Powering Up: Are Computer Games Changing Our Lives by Rebecca Mileham (book review).

February 27, 2014 | By | Reply More

If after you turn your computer on, the first thing you do is play a game of FreeCell or Spider Solitaire like I do, don’t think you’re wasting your time or as I frequently think, giving the computer a chance to get all its sub-routines settled. As author Rebecca Mileham points out in her book ‘Powering Up’, people find that it is actually a warming up exercise to getting your brain into gear and more productive by doing so. It doesn’t apply with all games, Tetris isn’t a good choice but anything with a three-dimensional aspect is good for the multi-tasker and even good for your eyesight, improving it by 20% so that would include other computer games that you might own. One thing I would like to add to that is that having different perspectives within a computer game ensures your eyes have to focus at different levels through the game.


With more people playing computer games these days, Mileham explains that the brain is learning to be more flexible and quicker. Contrary to what people say, kids playing computer games aren’t reaching for food to eat and those who use Wii or ones that make you physically active, as demonstrated with a dance one, are favoured by them.

Considering computer games are used to train pilots and the military should already be an indication that these people treat their use as a means to improve their skills. I was having a discussion with one of my reviewers recently about a job he applied for that he would have been better at for multi-functionability had he been a computer game player. If you are, then ensure it’s on your CV as one of your leisure activities as it might serve you well. In fact, Mileham points at various gaming aspects that are worth noting separately if you play certain types of games because they illustrate certain management skills.

I loved the point that the reason men choose to play as female characters because they would rather see a pretty avatar on the screen than a man. Mind you, with first person games, all you see are a couple hands does kinda defeats that object.

The addiction to games is similar to other kinds of addictions, there will always be some who will take it to extremes than just the odd half hour here and there. I totted up roughly how much I played computer games over a week and it’s something like a little less than twelve hours. I’ve been playing ‘Unreal Tournament’ on-line for the past couple years now and tend to stay on a little longer than usual occasionally only to ensure the side I’m on wins a round. My own analysis of this is supposed team camaraderie, although none of us appear to use the talk button to plan strategy. Oddly, the one I keep going back to has the same names and they don’t seem to stop playing for long periods and don’t learn to improve their game play neither. No, I don’t think they’re automated because some of them aren’t always there. If there’s anything changed in my own behaviour is me wincing a little more at violence on the TV screen. Maybe, I’m at the other end of the scale where this is concerned and its making me more sensitive.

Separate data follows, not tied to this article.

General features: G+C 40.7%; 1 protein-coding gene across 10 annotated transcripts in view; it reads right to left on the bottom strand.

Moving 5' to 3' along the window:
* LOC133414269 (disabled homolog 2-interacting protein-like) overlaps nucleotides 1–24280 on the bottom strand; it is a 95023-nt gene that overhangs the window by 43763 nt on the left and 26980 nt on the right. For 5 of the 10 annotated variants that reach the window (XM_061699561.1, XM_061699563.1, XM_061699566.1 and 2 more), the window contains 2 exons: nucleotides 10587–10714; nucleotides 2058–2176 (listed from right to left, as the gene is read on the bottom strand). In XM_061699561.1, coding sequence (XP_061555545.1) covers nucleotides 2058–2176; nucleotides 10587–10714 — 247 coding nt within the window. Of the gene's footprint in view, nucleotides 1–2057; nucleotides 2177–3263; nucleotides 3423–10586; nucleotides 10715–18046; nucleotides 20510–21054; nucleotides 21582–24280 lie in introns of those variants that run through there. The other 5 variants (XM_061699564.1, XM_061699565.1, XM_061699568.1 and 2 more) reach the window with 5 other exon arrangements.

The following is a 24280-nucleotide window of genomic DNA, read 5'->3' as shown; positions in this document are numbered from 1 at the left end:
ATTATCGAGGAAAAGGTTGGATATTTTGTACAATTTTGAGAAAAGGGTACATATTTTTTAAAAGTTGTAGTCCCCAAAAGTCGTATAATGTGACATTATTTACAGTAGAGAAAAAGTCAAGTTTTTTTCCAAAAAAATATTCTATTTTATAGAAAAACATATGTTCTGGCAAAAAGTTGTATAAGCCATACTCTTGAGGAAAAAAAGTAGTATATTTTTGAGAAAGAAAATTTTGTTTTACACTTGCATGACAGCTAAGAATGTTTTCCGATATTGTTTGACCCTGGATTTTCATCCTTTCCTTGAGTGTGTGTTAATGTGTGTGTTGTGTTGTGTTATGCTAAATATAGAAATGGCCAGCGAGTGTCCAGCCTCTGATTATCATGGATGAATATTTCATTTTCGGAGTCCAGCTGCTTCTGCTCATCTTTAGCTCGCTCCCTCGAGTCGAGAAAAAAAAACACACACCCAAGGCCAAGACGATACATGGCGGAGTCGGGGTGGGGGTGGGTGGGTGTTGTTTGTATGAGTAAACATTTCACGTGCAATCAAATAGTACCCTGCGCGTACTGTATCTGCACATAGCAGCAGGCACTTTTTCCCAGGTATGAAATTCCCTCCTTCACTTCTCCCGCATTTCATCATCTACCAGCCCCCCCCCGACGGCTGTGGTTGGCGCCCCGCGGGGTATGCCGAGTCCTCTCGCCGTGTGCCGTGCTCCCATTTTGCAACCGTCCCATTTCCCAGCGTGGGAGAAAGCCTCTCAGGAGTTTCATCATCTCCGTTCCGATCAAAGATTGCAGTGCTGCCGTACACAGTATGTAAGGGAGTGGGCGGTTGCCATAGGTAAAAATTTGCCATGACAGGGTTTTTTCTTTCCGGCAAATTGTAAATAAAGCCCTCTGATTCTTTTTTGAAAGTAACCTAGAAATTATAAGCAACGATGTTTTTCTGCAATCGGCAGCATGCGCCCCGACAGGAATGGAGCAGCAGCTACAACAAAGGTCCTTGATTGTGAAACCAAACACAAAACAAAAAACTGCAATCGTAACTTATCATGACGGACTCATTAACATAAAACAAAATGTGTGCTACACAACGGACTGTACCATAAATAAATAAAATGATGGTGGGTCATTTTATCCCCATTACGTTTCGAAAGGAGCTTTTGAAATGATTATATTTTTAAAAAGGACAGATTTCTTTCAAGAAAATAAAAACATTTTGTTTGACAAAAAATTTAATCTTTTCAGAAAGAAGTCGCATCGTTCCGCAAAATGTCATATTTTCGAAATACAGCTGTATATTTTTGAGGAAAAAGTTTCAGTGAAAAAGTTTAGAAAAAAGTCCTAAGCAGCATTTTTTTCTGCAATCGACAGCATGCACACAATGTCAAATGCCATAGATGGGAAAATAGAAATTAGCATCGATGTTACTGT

For children, Mileham points out several games that are popular at schools that you might want to try out on your sprogs of all ages if they haven’t tried them already. An odd statistic is that there are less people playing computer games than those who read or watch television. I’m not surprised at that because taking the world as a whole, not everyone owns a computer.

This book is fully illustrated and although I found the enlarged phrases from the text a bit of a nuisance at times, I suspect that is the type of information that some readers will absorb better that way. I think those people who regard computer games as a waste of time are going to find that the examples given here are going to show that they are not. Anything done in small doses is not going to cause too much harm. Although I doubt Mileham could show more examples without seriously dating the book, I did think it might have been handy to cite more types of examples to remind all readers that there are more than shoot ‘em outs out there. If you are a computer games player already, then this book will reaffirm that you are getting something out of this book that you wouldn’t have had otherwise.

GF Willmetts

February 2014

(pub: Wiley. 321 page illustrated indexed small enlarged paperback. Price: £12.99 (UK). ISBN: 978-0-470-72310-4)

check out websites: www.wiley.com and www.rebecca.mileham.net

Tags: ,

Category: Books, Games, Science

Warning: Use of undefined constant php - assumed 'php' (this will throw an Error in a future version of PHP) in /homepages/40/d502808907/htdocs/clickandbuilds/sfcrowsnest/wp-content/themes/wp-davinciV4.7/single.php on line 65

About UncleGeoff

Geoff Willmetts has been editor at SFCrowsnest for some 21 plus years now, showing a versatility and knowledge in not only Science Fiction, but also the sciences and arts, all of which has been displayed here through editorials, reviews, articles and stories. With the latter, he has been running a short story series under the title of ‘Psi-Kicks’
If you want to contribute to SFCrowsnest, read the guidelines and show him what you can do. If it isn’t usable, he spends as much time telling you what the problems is as he would with material he accepts. This is largely how he got called an Uncle, as in Dutch Uncle. He’s not actually Dutch but hails from the west country in the UK.

Leave a Reply